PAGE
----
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The public debate on right-wing violence in Germany
Politicians, media call for "strong-state tactics"
By Peter Schwarz
28 August 2000
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For over three weeks now, public discussion in Germany has been
dominated by the topic of right-wing violence. Not a day passes without
editorialists, commentators, statesmen and politicians coming up with new
proposals and resolutions on how to counter the brazen conduct of
neo-fascist groups and the wave of violence against foreigners.
These proposals fit into one of two categories:
The first category centres on giving greater repressive powers to the
state apparatus. These proposals range from banning the most aggressive
and best organized neo-fascist party, the NPD (a demand that is now also
supported by the German government) to increased activities by the police
and the semi-military Federal Border Police (BGS), total video-camera
surveillance of city centres and limitations on freedom of expression,
including a general restriction of the right to demonstrate and the right
The common feature of these proposals is that they ride roughshod over
democratic rights and principles. It doesn't seem to occur to their
proponents that such a strengthening of the state's repressive apparatus,
although superficially aimed at the neo-fascists, ultimately undermines
A typical example is the editorial in the latest issue of the weekly
newspaper Die Zeit. Writing under the banner headline “Fight the
Nazis!”, journalist Toralf Staudt enthusiastically projects a society in
which there is a policeman standing on every street corner—something which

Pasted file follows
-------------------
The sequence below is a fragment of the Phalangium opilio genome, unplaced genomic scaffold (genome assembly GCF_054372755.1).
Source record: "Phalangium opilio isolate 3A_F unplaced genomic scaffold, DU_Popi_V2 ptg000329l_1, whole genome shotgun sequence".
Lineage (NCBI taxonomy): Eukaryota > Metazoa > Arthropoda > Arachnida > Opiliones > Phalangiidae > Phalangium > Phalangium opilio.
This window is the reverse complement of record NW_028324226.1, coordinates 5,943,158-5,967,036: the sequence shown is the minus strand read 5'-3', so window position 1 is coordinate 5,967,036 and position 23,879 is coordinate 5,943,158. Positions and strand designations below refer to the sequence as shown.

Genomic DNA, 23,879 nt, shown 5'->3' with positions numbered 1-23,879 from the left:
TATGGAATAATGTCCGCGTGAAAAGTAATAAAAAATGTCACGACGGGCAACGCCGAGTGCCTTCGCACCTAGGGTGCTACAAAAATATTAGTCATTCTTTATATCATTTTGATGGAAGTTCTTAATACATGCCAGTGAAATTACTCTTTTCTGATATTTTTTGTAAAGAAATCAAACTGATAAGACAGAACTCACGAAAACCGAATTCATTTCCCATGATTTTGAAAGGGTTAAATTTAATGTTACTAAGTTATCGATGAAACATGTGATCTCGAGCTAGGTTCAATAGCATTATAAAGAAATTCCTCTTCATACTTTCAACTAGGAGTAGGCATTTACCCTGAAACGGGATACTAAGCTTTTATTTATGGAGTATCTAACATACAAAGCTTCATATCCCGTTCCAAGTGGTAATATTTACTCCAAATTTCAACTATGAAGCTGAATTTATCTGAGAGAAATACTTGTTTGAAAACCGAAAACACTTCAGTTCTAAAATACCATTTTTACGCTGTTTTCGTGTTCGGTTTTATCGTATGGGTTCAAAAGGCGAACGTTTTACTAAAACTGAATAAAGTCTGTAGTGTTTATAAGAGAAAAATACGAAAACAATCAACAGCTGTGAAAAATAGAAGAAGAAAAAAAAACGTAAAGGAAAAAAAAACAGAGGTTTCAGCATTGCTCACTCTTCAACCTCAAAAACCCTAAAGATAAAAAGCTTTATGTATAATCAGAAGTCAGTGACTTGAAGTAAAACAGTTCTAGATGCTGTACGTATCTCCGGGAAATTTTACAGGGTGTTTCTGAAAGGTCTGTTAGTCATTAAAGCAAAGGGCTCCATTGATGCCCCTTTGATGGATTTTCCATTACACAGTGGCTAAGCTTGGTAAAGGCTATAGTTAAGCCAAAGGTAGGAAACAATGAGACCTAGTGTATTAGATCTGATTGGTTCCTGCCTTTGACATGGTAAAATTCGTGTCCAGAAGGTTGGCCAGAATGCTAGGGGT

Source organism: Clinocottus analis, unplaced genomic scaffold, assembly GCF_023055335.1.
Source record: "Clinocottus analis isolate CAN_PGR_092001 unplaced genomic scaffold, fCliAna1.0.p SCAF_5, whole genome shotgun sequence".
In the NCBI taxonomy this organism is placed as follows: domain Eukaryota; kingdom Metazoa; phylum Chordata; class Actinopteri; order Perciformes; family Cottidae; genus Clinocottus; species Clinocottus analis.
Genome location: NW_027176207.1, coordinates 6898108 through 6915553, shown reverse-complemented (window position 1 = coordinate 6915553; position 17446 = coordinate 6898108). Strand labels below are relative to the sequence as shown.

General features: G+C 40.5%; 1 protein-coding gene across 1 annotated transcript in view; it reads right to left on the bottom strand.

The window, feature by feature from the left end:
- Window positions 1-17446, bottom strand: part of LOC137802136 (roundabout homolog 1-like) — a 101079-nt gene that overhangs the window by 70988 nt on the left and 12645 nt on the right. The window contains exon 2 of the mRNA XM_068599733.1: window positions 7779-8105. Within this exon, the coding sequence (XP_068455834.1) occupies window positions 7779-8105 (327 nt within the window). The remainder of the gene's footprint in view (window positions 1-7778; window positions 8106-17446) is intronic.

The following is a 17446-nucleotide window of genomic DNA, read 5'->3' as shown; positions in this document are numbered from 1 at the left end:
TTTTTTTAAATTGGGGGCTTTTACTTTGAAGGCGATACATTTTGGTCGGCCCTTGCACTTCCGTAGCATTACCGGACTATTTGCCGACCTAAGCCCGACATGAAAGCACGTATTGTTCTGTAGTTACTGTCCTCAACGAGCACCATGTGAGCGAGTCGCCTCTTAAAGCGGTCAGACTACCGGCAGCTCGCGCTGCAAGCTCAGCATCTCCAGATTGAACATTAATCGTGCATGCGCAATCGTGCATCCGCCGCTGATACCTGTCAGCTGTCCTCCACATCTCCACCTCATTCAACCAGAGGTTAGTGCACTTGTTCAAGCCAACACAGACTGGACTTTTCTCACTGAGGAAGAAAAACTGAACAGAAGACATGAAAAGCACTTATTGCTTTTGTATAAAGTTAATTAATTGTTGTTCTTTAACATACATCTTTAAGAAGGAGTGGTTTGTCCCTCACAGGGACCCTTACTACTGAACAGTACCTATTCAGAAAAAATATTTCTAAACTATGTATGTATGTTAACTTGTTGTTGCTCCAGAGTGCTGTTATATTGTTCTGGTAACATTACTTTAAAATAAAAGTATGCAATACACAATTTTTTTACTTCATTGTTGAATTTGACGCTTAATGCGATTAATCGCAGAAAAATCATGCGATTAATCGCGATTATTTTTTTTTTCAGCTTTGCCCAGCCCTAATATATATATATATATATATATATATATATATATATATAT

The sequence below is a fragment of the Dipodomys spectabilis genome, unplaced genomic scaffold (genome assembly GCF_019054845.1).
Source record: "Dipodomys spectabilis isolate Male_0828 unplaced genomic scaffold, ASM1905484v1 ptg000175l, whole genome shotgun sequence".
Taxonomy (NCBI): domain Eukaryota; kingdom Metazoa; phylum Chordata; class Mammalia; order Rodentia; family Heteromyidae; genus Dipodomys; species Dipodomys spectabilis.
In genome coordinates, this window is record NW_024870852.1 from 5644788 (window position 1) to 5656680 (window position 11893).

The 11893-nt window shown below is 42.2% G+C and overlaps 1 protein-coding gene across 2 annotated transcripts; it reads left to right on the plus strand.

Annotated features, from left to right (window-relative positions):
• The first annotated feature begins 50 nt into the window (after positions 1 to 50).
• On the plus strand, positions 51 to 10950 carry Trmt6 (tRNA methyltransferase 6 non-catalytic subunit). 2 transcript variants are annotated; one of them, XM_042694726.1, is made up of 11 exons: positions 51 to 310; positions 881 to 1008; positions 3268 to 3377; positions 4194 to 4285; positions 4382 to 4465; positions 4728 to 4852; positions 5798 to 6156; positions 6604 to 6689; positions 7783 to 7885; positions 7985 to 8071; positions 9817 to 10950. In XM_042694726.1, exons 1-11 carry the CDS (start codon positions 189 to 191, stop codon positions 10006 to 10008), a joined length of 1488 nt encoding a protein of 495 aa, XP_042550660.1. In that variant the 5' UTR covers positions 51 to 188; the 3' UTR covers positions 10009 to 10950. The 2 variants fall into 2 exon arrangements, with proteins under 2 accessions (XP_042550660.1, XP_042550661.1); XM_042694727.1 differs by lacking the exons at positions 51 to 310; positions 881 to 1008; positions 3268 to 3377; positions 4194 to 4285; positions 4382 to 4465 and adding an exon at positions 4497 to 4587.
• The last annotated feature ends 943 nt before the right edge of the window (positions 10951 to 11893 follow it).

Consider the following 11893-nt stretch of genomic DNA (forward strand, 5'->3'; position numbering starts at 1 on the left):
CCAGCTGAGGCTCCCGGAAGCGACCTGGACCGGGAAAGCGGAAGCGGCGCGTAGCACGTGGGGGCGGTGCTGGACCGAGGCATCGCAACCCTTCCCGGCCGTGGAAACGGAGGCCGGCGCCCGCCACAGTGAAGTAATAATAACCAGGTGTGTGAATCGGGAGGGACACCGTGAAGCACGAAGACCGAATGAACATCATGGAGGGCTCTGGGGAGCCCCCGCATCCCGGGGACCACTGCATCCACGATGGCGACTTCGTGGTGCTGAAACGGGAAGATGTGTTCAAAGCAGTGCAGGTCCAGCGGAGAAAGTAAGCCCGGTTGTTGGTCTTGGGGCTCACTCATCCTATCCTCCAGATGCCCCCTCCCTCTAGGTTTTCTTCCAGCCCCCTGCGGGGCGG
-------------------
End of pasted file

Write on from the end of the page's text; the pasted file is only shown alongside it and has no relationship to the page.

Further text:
up to now was generally considered to be the characteristic feature of a
police state. “Officers of the Federal Border Police can ride the regional
trains, and mobile police buses should be ready in waiting wherever
violence-prone youth gather—at market squares, in pedestrian zones and at
gas stations”, writes Staudt.
In another article published in Die Zeit, headlined “With the
Full Force of the State”, prominent Social Democrat Klaus von Dohnanyi
summarily dismisses democratic objections to such a strengthening of the
state's repressive powers. According to von Dohnanyi, the “allegedly
'liberal' warnings” that wire-tapping homes and using undercover agents or
video camera surveillance lead to a police state ignore the concept of a
“democracy able to put up a fight”.
A slogan popular in anti-fascist groups, “Fascism is not an opinion, it
is a crime”, also tends in this direction. Even accepting that this is an
honest expression of revulsion against the extreme right wing, its logical
conclusion is that fascism is an issue of criminal law, not of politics.
That is a false approach which, in the final analysis, hinders the
development of an effective counter-strategy.
The second group of proposals—often interlinked with the first
category, although not proclaimed so loudly—consists of educational and
propagandistic initiatives: political education, discussion in schools,
financial support for anti-fascist initiatives and appeals for more
personal courage on the part of the general population.
Like the first category, however, such proposals only address exterior
symptoms and not the root cause of the problem. While the proponents of
state power approach the issue solely from the vantage point of policing
and criminal law, the advocates of increased enlightenment see the source
of the fascist threat exclusively in individual consciousness and personal
conscience. This is despite the obvious fact that the escalation of
right-wing violence has more profound political and social roots.